What has this man in mind, standing close that way? Her heart rate increased along with her temper. She felt her skin grow cold with apprehension. He had no business being here and his behavior was insolent. “Just what do you want, Jud?” she asked, her face screwed tight and her teeth clenched.
“Well, right now, I’m aimin’ to help you out some, ma’am.” His thin smile was reminiscent of a coyote on the hunt. Though reasonably clean, the smell of the man made her feel ill. His coming upon her this way disgusted and insulted her. She clenched her fists as her anger increased.
“You can just get yourself back on that horse and ride on out of here. If I needed help, I’d ask for it.” She growled the words as she smoothed her dress with nervous hands, wishing she had the ability to run. Either that or had packed a handy six-gun. “I’ve done enough watering for today.” She turned toward the ranch house. “I must attend my daughter, if you please.” She headed in that direction until she felt his strong hand clutching her arm.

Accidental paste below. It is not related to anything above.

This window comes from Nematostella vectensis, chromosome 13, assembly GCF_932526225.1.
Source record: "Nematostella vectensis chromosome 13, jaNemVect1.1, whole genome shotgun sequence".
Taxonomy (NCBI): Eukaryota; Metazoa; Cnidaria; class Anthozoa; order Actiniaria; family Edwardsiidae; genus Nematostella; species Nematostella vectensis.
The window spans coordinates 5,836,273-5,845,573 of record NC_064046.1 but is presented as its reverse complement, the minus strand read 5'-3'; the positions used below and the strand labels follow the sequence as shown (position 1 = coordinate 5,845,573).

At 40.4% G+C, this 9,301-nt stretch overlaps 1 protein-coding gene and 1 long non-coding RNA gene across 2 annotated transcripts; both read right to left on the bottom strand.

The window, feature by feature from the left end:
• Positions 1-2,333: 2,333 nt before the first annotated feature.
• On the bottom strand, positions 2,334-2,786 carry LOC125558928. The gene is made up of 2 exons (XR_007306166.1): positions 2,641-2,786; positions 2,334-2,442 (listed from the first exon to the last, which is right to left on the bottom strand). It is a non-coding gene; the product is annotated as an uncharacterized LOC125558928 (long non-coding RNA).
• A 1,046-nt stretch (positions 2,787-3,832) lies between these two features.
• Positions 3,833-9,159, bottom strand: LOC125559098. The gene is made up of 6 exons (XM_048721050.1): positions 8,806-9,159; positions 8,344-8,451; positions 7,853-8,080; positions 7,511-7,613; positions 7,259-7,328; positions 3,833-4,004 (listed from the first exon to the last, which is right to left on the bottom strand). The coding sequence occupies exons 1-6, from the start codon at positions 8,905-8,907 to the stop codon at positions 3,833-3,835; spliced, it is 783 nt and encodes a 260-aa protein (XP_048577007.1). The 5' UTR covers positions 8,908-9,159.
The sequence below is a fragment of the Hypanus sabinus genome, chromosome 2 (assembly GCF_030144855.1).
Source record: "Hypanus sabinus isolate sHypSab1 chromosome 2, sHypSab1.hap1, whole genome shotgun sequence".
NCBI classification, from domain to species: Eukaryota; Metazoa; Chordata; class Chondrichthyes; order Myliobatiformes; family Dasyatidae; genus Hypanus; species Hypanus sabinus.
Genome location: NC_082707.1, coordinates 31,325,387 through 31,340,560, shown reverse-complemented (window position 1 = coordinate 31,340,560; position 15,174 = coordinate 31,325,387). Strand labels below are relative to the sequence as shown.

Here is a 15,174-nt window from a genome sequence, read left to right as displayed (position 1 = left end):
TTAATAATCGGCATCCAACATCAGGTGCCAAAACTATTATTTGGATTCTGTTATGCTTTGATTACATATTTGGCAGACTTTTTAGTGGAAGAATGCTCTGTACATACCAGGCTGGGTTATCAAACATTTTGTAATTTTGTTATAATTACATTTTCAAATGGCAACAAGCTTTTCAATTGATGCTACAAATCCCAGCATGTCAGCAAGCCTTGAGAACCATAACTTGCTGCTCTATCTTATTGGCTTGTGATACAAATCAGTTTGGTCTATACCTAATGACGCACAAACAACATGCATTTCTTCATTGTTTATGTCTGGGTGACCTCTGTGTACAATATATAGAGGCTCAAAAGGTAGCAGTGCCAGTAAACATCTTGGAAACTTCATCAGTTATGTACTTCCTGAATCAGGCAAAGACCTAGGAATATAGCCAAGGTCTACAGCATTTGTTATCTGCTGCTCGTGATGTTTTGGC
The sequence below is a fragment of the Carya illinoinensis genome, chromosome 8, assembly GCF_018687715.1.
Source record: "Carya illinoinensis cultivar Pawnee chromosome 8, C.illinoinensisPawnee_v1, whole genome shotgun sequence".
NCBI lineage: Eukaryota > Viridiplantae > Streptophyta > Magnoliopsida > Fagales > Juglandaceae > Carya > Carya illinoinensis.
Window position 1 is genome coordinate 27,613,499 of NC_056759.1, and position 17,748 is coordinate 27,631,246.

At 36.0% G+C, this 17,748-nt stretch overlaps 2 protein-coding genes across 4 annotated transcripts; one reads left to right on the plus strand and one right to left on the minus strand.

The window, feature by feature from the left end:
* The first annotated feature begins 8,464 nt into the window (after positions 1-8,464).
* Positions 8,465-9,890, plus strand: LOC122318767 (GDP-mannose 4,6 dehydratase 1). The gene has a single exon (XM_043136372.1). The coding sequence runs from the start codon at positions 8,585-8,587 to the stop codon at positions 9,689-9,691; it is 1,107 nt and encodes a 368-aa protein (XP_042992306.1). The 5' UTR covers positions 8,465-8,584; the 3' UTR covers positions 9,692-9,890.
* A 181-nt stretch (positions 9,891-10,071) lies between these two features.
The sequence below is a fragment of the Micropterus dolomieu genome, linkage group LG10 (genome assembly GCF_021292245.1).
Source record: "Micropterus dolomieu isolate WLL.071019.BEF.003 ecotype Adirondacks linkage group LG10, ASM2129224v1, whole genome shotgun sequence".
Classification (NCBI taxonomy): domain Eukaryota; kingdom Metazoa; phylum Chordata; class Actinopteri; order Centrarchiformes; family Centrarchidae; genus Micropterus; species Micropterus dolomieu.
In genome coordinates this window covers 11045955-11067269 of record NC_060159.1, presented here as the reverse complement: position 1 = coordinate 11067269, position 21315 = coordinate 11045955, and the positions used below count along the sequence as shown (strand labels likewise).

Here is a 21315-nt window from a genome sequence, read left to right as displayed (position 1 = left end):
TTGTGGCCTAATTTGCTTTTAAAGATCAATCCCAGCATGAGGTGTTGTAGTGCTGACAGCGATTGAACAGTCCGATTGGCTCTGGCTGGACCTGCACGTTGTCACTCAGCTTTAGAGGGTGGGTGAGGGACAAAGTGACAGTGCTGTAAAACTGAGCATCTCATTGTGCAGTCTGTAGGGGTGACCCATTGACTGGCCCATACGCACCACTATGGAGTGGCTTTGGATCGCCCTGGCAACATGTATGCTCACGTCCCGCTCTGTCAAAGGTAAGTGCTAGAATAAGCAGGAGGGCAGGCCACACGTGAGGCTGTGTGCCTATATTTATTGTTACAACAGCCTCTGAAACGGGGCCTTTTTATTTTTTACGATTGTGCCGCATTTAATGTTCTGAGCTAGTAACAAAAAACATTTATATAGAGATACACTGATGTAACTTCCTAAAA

“No you don’t, ma’am. I know things ain’t nice like they oughta be around here. I’m aimin’ to help you out.” Jud kept his grip on her arm. “You jest might be needin’ my help one of these days.”
His tone held the dark hint of secrets only he knew and she flushed hot. His implications angered her, though she had no idea to what he referred.
“You’d best release me, mister–right now.” Keeping her tone low and as deadly as she could manage, she added, “If I need any help, it won’t be from the likes of you. My husband wouldn’t approve of your laying a hand on me, either.” She flushed, her face felt hot, and tears stung in the back of her eyes. “You’ll be lucky to have a job, or even stay alive when he hears of this.” She jerked hard against his tightly held grip on her arm.